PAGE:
Monday, November 22, 2010

Isotelus, the Ohio State Fossil

I've picked up one or two fossils on the side of the road, but can you imagine finding an enrolled trilobite, clean as if it had been carefully prepped?

My main reason for posting this video is to point out what a shame it is that Indiana doesn't have its own state fossil. The Indiana Geological Survey's Jeff Kirby wrote in 1998,
About 10 years ago several interested organizations and individuals were involved in an effort to have the crinoid Cyathocrinites multibrachiatus officially designated by the state legislature as Indiana's state fossil. The effort was unsuccessful, however, and Indiana does not have an official state fossil.
To see Cyathocrinites, take a look at the nice photos at Fossil Museum. I wonder what's behind this? Is it that Cyathocrinites just isn't dramatic enough? If Indiana boasted Mesozoic strata would we have a state fossil? If it's a big, charismatic vertebrate legislators want, we certainly have plenty of Ice Age mammals that would fit the bill.

Or maybe the problem is that there's just not enough of a public will for the state to recognize a fossil. At any rate, I'm looking into this subject. There isn't much information about the effort on-line, so I'll be doing the old-fashioned kind of research. Hopefully I'll turn up some good information. If anyone reading this has anything to share on the subject of the nonexistent Indiana state fossil, please feel free to email me at chasmosaurs(at)gmail(dot)com or leave a comment to this post.

Hey all. After reading the comment left by Double Beam, I wrote to the Cincinnati Dry Dredgers to ask about the locality of the fossil. Unfortunately, they were not able to provide an exact spot, as Mike wrote in a subsequent comment, the southeastern part of Indiana is the best place to find Ordovician fossils. Jack Kallmeyer from the Dry Dredgers wrote that "Isotelus and Flexicalymene trilobites are widespread throughout the Cincinnatian and can literally be found at almost any exposure. The best places to look would include sites exposing the Waynesville Formation or the Corryville." Thanks for the quick answer, Jack!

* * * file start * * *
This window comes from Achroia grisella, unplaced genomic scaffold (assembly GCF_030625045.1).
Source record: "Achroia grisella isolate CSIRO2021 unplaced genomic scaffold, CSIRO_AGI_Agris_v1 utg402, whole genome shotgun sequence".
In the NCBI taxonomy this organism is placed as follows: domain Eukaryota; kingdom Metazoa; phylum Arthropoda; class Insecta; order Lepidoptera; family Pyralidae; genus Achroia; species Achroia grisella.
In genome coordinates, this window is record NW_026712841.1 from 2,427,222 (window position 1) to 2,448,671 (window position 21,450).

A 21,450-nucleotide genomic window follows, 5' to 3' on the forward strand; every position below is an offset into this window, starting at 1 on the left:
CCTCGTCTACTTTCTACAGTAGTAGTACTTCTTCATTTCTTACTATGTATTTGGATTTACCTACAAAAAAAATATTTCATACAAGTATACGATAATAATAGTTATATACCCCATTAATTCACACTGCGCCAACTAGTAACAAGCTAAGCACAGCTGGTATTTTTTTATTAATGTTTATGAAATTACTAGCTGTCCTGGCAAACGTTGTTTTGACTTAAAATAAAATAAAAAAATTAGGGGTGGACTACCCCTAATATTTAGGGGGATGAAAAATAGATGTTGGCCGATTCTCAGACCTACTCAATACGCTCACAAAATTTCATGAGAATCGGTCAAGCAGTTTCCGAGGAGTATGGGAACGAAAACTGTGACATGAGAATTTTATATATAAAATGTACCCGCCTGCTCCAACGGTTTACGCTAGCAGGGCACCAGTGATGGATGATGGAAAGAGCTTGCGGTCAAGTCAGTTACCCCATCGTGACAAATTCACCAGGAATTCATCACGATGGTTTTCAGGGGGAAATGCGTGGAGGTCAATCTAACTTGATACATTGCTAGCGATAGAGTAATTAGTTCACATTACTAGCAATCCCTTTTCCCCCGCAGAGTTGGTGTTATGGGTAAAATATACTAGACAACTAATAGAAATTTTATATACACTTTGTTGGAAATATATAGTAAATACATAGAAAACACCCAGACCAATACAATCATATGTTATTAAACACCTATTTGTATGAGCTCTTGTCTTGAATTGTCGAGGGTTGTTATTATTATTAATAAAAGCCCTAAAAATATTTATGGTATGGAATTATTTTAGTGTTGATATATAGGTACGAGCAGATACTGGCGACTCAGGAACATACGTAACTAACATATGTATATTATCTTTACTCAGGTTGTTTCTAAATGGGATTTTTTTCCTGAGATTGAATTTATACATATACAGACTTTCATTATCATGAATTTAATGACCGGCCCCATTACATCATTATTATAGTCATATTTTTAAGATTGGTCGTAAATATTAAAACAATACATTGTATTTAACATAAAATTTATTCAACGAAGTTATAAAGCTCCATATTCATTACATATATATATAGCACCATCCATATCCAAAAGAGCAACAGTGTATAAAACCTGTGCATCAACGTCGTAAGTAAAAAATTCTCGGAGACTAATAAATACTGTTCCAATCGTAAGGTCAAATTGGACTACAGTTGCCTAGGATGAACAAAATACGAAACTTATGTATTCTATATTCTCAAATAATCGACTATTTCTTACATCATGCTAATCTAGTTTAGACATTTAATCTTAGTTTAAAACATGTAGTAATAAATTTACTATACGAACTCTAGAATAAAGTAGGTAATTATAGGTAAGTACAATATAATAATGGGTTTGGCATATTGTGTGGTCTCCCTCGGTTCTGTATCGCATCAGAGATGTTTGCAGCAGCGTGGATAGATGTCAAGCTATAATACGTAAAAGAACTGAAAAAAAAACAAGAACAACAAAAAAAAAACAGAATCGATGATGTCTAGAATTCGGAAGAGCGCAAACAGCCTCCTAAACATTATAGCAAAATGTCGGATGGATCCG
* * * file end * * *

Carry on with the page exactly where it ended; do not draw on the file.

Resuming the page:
1. any idea as to the locality of the specimen in the video?

  2. You know, I'm not sure. But I'm emailing the Cincinnati Dry Dredgers, as it seems to have been at their booth at a rock show. I'll post an update when I figure it out.

  3. Thanks a lot. A field trip may be necessary.

  4. Nice post plus great idea for a blog theme.

    Kentucky's fossil is just the brachiopod, no specific genus or species. So Indiana might have to just make the crinoid its fossil which open up larger areas of the state to finding that fossil. Even though the Crawfordsville crinoids are world famous and quite expensive once prepped. I am somewhat partial to the Eucalyptocrinus crinoids of Waldron, Indiana.

    As for the Isotelus, the places I know where to find Ordovician Period marine fossils is the southeastern part of the state. The fossil dealer indiana9fossils has a super nice specimen at his web site here. It was found in the Dillsboro Formation of Oldenberg, Indiana. Not sure about the spelling of the city name since Google Maps cannot find Oldenberg but does find Oldenburg.

    The Indiana State Museum has that fossil now. If you look at their on-line collections database you will see another Isotelus found in Franklin County near Oldenberg.

  5. Thanks for the comment, Mike. That's a good idea, too - expecially since most folks can't distinguish between different crinoids! Not saying that I'm much better at it, sadly.